By Sushant Ratnaparkhi & Milind Paradkar
Machine Learning for trading is the new buzz word today and some of the tech companies are doing wonderful unimaginable things with it. Today, we’re going to show you, how you can predict stock movements (that’s either up or down) with the help of ‘Decision Trees’, one of the most commonly used ML algorithms.
Decision trees in Machine Learning are used for building classification and regression models to be used in data mining and trading. A decision tree algorithm performs a set of recursive actions before it arrives at the end result and when you plot these actions on a screen, the visual looks like a big tree, hence the name ‘Decision Tree’.
Here’s an example of a simple decision tree in Machine Learning.
Basically, a decision tree is a flowchart to help you make decisions. Machine Learning uses the same technique to make better decisions, let’s find out how.
Visualizing a sample dataset and decision tree structure
Now let’s come to the point, we want to predict which way your stock will go using decision trees in Machine Learning. We’ll need past data of the stock for that. Consider a sample stock dataset as shown in the table below. The dataset comprises of Open, High, Low, Close Prices and Volume indicators (OHLCV). You can download historical data for any stock using Yahoo finance or Google finance.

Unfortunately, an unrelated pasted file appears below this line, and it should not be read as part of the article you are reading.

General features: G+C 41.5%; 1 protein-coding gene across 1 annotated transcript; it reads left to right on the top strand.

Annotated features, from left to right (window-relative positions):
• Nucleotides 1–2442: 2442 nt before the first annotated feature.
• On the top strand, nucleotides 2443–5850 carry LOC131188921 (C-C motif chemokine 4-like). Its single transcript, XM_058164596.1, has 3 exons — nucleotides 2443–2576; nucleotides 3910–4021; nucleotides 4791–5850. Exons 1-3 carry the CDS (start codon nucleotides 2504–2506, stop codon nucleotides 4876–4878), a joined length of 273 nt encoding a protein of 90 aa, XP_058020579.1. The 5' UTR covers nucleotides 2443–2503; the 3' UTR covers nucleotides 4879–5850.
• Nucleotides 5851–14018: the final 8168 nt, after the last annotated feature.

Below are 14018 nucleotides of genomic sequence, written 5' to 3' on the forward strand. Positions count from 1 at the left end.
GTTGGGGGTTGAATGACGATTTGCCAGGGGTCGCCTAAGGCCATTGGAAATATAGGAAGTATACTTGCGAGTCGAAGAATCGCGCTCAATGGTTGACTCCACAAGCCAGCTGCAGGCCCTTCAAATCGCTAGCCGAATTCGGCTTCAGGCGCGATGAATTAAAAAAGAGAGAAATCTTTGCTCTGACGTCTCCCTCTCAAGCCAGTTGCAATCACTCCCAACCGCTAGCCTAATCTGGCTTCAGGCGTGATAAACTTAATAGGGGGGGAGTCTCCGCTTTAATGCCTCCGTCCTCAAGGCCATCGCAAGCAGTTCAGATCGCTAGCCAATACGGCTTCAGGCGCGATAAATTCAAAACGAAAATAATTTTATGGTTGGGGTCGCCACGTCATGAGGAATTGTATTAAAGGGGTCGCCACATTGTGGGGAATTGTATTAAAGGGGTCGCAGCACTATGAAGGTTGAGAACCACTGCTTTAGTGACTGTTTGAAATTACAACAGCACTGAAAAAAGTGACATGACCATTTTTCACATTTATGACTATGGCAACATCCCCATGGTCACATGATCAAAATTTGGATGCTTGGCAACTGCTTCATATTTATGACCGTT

We will be doing this exercise in R programming language, you’ll have to install the supporting software on your mac/pc. Here is a link to help you with that. And here’s the code for importing this data onto (The data files including the code will be available at the end of the blog)-
And here’s the visual representation of the data.
Let us add some technical indicators (RSI, SMA, LMA, ADX) to this dataset. Technical indicators are calculated using basic stock values (OHLC) in our case and they help us predict stock movements. Our machine learning algorithm will make use of the values from the technical indicators to make more accurate stock price prediction. We lag the technical indicator values to avoid look-ahead bias.